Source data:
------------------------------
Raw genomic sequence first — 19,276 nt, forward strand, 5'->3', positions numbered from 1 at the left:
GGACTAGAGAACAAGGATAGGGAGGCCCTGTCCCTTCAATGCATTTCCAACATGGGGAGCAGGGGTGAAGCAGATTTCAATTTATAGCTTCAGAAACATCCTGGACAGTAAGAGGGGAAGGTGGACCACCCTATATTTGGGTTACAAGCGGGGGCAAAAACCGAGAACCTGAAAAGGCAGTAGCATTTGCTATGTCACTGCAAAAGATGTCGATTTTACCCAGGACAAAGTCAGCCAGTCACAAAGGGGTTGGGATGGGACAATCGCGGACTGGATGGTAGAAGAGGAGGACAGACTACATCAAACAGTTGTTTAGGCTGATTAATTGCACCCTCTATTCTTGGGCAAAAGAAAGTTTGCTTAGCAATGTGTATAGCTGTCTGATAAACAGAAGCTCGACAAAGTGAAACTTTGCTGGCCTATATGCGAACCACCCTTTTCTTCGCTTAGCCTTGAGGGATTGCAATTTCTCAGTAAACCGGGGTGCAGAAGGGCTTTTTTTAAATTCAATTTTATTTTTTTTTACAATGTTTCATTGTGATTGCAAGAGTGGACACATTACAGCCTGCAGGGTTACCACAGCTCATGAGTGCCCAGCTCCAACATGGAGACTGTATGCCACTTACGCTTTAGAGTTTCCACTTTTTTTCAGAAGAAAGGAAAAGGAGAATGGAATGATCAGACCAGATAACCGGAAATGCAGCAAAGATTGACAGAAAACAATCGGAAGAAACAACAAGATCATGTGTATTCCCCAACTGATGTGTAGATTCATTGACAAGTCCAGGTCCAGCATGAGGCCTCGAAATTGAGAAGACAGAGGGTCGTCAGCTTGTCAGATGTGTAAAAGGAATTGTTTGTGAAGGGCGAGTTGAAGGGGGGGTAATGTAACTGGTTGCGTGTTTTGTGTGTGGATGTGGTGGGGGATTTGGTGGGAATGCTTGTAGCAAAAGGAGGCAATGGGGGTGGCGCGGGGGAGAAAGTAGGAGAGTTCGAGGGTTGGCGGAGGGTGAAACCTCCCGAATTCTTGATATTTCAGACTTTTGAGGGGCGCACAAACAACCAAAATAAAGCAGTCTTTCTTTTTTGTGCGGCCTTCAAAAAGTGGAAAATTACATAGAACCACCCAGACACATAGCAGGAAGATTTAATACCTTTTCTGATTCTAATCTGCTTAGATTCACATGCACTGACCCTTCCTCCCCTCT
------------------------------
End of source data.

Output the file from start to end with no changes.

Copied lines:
Raw genomic sequence first — 19,276 nt, forward strand, 5'->3', positions numbered from 1 at the left:
GGACTAGAGAACAAGGATAGGGAGGCCCTGTCCCTTCAATGCATTTCCAACATGGGGAGCAGGGGTGAAGCAGATTTCAATTTATAGCTTCAGAAACATCCTGGACAGTAAGAGGGGAAGGTGGACCACCCTATATTTGGGTTACAAGCGGGGGCAAAAACCGAGAACCTGAAAAGGCAGTAGCATTTGCTATGTCACTGCAAAAGATGTCGATTTTACCCAGGACAAAGTCAGCCAGTCACAAAGGGGTTGGGATGGGACAATCGCGGACTGGATGGTAGAAGAGGAGGACAGACTACATCAAACAGTTGTTTAGGCTGATTAATTGCACCCTCTATTCTTGGGCAAAAGAAAGTTTGCTTAGCAATGTGTATAGCTGTCTGATAAACAGAAGCTCGACAAAGTGAAACTTTGCTGGCCTATATGCGAACCACCCTTTTCTTCGCTTAGCCTTGAGGGATTGCAATTTCTCAGTAAACCGGGGTGCAGAAGGGCTTTTTTTAAATTCAATTTTATTTTTTTTTACAATGTTTCATTGTGATTGCAAGAGTGGACACATTACAGCCTGCAGGGTTACCACAGCTCATGAGTGCCCAGCTCCAACATGGAGACTGTATGCCACTTACGCTTTAGAGTTTCCACTTTTTTTCAGAAGAAAGGAAAAGGAGAATGGAATGATCAGACCAGATAACCGGAAATGCAGCAAAGATTGACAGAAAACAATCGGAAGAAACAACAAGATCATGTGTATTCCCCAACTGATGTGTAGATTCATTGACAAGTCCAGGTCCAGCATGAGGCCTCGAAATTGAGAAGACAGAGGGTCGTCAGCTTGTCAGATGTGTAAAAGGAATTGTTTGTGAAGGGCGAGTTGAAGGGGGGGTAATGTAACTGGTTGCGTGTTTTGTGTGTGGATGTGGTGGGGGATTTGGTGGGAATGCTTGTAGCAAAAGGAGGCAATGGGGGTGGCGCGGGGGAGAAAGTAGGAGAGTTCGAGGGTTGGCGGAGGGTGAAACCTCCCGAATTCTTGATATTTCAGACTTTTGAGGGGCGCACAAACAACCAAAATAAAGCAGTCTTTCTTTTTTGTGCGGCCTTCAAAAAGTGGAAAATTACATAGAACCACCCAGACACATAGCAGGAAGATTTAATACCTTTTCTGATTCTAATCTGCTTAGATTCACATGCACTGACCCTTCCTCCCCTCT